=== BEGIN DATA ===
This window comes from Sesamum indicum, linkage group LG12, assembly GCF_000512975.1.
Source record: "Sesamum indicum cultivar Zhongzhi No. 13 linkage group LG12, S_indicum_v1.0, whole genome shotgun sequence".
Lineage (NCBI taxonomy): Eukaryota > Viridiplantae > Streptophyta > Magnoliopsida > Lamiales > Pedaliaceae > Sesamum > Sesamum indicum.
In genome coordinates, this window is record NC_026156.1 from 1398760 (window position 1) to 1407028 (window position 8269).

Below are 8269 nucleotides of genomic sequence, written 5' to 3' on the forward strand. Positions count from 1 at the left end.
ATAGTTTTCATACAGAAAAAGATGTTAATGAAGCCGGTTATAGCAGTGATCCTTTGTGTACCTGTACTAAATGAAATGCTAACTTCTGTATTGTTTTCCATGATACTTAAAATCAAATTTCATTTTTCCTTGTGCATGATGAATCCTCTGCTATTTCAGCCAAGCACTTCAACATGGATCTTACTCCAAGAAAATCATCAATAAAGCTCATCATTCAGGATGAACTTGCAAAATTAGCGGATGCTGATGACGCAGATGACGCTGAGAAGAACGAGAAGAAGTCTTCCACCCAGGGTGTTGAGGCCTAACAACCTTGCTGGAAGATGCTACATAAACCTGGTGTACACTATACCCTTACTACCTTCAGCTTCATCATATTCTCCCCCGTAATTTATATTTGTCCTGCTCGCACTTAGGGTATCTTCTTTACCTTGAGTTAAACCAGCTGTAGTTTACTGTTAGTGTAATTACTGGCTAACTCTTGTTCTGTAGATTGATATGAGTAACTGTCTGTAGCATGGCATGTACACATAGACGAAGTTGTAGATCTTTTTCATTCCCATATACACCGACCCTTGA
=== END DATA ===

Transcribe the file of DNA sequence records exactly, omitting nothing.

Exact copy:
This window comes from Sesamum indicum, linkage group LG12, assembly GCF_000512975.1.
Source record: "Sesamum indicum cultivar Zhongzhi No. 13 linkage group LG12, S_indicum_v1.0, whole genome shotgun sequence".
Lineage (NCBI taxonomy): Eukaryota > Viridiplantae > Streptophyta > Magnoliopsida > Lamiales > Pedaliaceae > Sesamum > Sesamum indicum.
In genome coordinates, this window is record NC_026156.1 from 1398760 (window position 1) to 1407028 (window position 8269).

Below are 8269 nucleotides of genomic sequence, written 5' to 3' on the forward strand. Positions count from 1 at the left end.
ATAGTTTTCATACAGAAAAAGATGTTAATGAAGCCGGTTATAGCAGTGATCCTTTGTGTACCTGTACTAAATGAAATGCTAACTTCTGTATTGTTTTCCATGATACTTAAAATCAAATTTCATTTTTCCTTGTGCATGATGAATCCTCTGCTATTTCAGCCAAGCACTTCAACATGGATCTTACTCCAAGAAAATCATCAATAAAGCTCATCATTCAGGATGAACTTGCAAAATTAGCGGATGCTGATGACGCAGATGACGCTGAGAAGAACGAGAAGAAGTCTTCCACCCAGGGTGTTGAGGCCTAACAACCTTGCTGGAAGATGCTACATAAACCTGGTGTACACTATACCCTTACTACCTTCAGCTTCATCATATTCTCCCCCGTAATTTATATTTGTCCTGCTCGCACTTAGGGTATCTTCTTTACCTTGAGTTAAACCAGCTGTAGTTTACTGTTAGTGTAATTACTGGCTAACTCTTGTTCTGTAGATTGATATGAGTAACTGTCTGTAGCATGGCATGTACACATAGACGAAGTTGTAGATCTTTTTCATTCCCATATACACCGACCCTTGA